From the AGA Journals

Assessing progression, impact of radiofrequency ablation in Barrett’s esophagus

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Low progression rate in Barrett’s can be controlled with RFA

These two studies highlight two different hot topics in the management of patients with a Barrett’s esophagus. The first is the low rate of neoplastic progression in patients undergoing surveillance for nondysplastic BE. The second relates to the management of patients with low-grade dysplasia (LG

Dr. Jacques Bergman

Population-based BE surveillance studies have shown lower progression rates than have prospective surveillance studies. The biggest difference between these two is that not all patients in population-based studies actually undergo subsequent surveillance endoscopies and/or surveillance is carried out less rigorously than in prospective surveillance studies. Patients who have undergone a baseline endoscopy showing no neoplasia first need to develop early neoplasia (which is generally asymptomatic) that then needs to progress to a symptomatic stage before they are diagnosed. During this interval they may die from other causes or may be lost to follow-up. Patients in strict surveillance programs will be diagnosed at an earlier stage and at a higher rate. This is especially true in the first years of follow-up, when the initial screening endoscopy has its largest effect. Over time, the difference then fades away as suggested by the 9% progression rate of both types of studies at 20 years of follow-up. Both perspectives are relevant for patients. For elderly patients with significant comorbidity, the 5-year data from population-based studies reassure them not to undergo surveillance endoscopies because even when an early cancer develops it is unlikely to bear any clinical relevance, whereas for patients with a long life expectancy, the 9% cancer risk at 20 years and the dismal prognosis of a symptomatic Barrett’s cancer may be strong arguments for participating in a surveillance program.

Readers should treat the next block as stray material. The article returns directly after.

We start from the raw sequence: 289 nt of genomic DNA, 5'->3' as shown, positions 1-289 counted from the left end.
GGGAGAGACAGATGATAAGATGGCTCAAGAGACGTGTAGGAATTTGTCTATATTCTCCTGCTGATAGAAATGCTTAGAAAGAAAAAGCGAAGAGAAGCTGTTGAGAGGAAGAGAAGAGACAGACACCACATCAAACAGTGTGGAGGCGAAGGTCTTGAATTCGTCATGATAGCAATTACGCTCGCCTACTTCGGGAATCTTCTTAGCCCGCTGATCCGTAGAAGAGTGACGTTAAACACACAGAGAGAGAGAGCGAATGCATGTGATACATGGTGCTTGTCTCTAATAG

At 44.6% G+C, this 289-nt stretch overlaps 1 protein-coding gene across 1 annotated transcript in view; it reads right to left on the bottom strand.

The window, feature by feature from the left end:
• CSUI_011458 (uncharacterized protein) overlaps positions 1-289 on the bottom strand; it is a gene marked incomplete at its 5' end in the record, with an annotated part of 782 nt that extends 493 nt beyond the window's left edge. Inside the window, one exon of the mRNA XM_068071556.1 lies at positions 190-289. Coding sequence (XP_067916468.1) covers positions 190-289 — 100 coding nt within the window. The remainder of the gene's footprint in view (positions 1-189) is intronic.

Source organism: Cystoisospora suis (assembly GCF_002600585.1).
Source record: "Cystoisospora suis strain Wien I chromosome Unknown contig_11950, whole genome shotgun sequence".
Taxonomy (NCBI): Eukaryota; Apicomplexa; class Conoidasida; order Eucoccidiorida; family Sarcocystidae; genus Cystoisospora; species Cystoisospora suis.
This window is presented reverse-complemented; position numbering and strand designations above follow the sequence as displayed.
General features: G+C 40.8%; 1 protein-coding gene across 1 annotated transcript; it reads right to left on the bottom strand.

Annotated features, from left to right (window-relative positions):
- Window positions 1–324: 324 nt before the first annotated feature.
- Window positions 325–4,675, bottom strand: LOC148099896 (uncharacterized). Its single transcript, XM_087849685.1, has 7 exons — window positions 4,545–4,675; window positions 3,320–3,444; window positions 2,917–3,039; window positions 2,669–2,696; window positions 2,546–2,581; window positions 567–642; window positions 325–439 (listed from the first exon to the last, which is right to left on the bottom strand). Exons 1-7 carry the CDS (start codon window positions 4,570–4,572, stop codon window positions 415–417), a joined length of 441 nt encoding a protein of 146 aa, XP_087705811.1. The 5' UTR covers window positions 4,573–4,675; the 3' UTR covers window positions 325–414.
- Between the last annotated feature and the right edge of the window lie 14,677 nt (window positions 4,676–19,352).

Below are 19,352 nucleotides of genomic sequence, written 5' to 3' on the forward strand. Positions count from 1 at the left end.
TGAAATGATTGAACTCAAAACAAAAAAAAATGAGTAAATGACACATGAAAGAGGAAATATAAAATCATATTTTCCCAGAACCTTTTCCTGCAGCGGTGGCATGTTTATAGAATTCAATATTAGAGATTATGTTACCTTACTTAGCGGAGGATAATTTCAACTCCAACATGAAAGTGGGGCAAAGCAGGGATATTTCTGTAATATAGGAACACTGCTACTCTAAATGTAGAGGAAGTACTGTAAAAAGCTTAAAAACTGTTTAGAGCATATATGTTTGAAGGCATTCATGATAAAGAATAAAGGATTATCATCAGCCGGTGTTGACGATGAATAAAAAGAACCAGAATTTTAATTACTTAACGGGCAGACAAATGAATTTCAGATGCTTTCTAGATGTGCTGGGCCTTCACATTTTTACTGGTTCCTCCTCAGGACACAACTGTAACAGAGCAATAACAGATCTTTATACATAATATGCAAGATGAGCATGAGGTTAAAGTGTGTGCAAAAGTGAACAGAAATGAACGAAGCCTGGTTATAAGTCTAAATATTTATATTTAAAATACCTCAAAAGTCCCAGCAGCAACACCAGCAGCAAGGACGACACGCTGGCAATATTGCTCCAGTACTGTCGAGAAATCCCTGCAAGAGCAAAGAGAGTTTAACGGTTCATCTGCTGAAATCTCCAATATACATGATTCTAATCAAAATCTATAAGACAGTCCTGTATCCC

For patients with LGD, the situation is different: The rate of progression is much higher than that reported for nondysplastic BE, and with radiofrequency ablation (RFA), an effective and safe tool is at hand to significantly reduce this rate of neoplastic progression. Small et al. reported that only three patients need to be treated with RFA to prevent one patient from progressing to high-grade dysplasia or cancer. These data are in agreement with data from a prospective randomized study on the use of RFA for patients with a confirmed diagnosis of LGD. Most societies therefore consider a confirmed histologic diagnosis of LGD a justified indication for prophylactic ablation with RFA.

However, this does not imply that all patients with LGD should be ablated. First, only patients in whom the histologic diagnosis of LGD is confirmed by an expert BE pathologist should be considered for RFA. In approximately 75% of patients, the LGD diagnosis will be downstaged to nondysplastic BE upon expert review. Second, the lessons learned from the Kroep study also apply here: For an elderly LGD patient with or without significant comorbidity, the decision to proceed to RFA is different from the decision for patients with a longer life expectancy, especially if an intermediate solution – to continue endoscopic surveillance and proceed to endoscopic management in case neoplasia is diagnosed – is also considered.

Jacques Bergman, M.D., Ph.D., is professor of gastrointestinal endoscopy, director of endoscopy, at the Academic Medical Center, Amsterdam. He received research support for clinical studies and consulted for Covidien/Medtronic GI solutions.


 

FROM GASTROENTEROLOGY

References

Patients with Barrett’s esophagus have about a 0.2% annual chance of developing esophageal adenocarcinoma in the 5 years after initial diagnosis, but the likelihood then rises so that about 9% of all patients will develop cancer by 20 years out, according to a study in the September issue of Gastroenterology.